Japan And WFP Review Disaster Resilience Building In Southern Bangladesh

Published on 03 October 2013

DHAKA – The Ambassador of Japan to Bangladesh and the Representative of the United Nations World Food Programme today visited Satkhira, Southern Bangladesh, to see the impact of WFP’s programmes to help communities enhance their resilience to natural disasters and the effects of climate change.

Japan has funded the programme with a donation of US$5.46 million (JP¥470 million / BDT42 crore) in 2013, part of a total contribution to the programme of US$46 million (JP¥4.23 billion / BDT356 crore) since 2008. This support has enabled WFP to help more than 1.3 million people enhance their resilience to disasters and the effects of climate change. The Government of Bangladesh co-funds the programme by matching Japan’s donations.

The mission to Assasuni in Satkhira was led by Japanese Ambassador to Bangladesh H.E. Shiro Sadoshima and WFP Representative to Bangladesh Christa Räder.
“Seeing is believing,” said Ambassador Sadoshima. “I have observed the effective and efficient implementation of our food assistance to Bangladesh through WFP, which is underway in this region as smoothly as in other parts of the country, extending good help to the poorest, most vulnerable and undernourished people of Satkhira. I would like to thank WFP and the Government of Bangladesh for their hard work.”

“Japan’s support has been instrumental in making thousands of communities on the southern coastal belt of Bangladesh and in flood-prone areas along the Jamuna river in northern Bangladesh more resilient to natural disasters,” said Christa Räder. “People in these areas can now grow more crops in the dry season and lose less of their harvest to floods. Their homes and livestock are better protected and above all they have the knowledge and economic resilience to prepare for and respond to disasters, and to cope better with the aftermath.”

More than 400,000 people in the most disaster-prone upazilas in 12 of the poorest districts of Bangladesh are currently benefitting from the Japanese contribution, which WFP has used to purchase a nutritious food basket distributed in cash and food as remuneration for the work and training participation.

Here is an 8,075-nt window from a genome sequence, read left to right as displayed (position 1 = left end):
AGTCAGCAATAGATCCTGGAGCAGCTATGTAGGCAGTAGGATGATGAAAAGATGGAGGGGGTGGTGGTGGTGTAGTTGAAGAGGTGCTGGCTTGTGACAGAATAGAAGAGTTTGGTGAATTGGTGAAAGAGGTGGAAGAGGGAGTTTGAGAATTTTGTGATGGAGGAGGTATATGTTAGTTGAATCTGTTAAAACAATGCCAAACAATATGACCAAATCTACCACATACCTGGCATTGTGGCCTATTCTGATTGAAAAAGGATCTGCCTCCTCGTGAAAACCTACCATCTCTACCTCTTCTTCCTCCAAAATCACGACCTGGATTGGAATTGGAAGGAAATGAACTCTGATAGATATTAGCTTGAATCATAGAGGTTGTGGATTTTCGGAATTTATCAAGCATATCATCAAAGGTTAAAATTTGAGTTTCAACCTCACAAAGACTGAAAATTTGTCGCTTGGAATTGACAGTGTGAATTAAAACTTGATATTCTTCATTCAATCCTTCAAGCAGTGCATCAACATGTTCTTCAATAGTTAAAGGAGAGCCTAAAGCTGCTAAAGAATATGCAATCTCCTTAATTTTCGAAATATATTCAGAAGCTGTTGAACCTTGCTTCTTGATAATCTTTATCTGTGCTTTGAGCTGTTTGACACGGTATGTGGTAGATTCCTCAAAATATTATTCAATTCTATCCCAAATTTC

The programme brings local government representatives, NGOs and communities together to identify a project that will protect their homes and fields from the adverse effects of climate change, and make them more resilient to disasters. Together, they then repair and reinforce embankments, raise roads, excavate canals and ponds and elevate the ground around their houses in order to protect their communities from flooding, water-logging and increasing salinity, and to boost agricultural production. The Local Government Engineering Department provides technical oversight of the projects.

The mission witnessed a training session on disaster risk reduction and life skills. Throughout the rainy season, these sessions take place to enhance the participants’ knowledge, attitudes and practices in the areas of disaster preparedness and response, hygiene, sanitation and nutrition. More than 70 percent of the programme participants are women.

In exchange for their time and labour, all programme participants receive a nutritious food ration from WFP and the equivalent in cash from the Government of Bangladesh over a period of two years.

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For more information, please contact:
Christa Räder                     Masayuki Taga                                                       Cornelia Paetz
Representative                   Counsellor (Development Cooperation)          Public Information
WFP Bangladesh               Embassy of Japan                                                WFP Bangladesh
christa.rader@wfp.org       masayuki.taga@mofa.go.jp                                cornelia.paetz@wfp.org
Tel: 918 3022                       Tel: 8810087, Ext: 103                                         Tel: 918 3022, Ext: 2164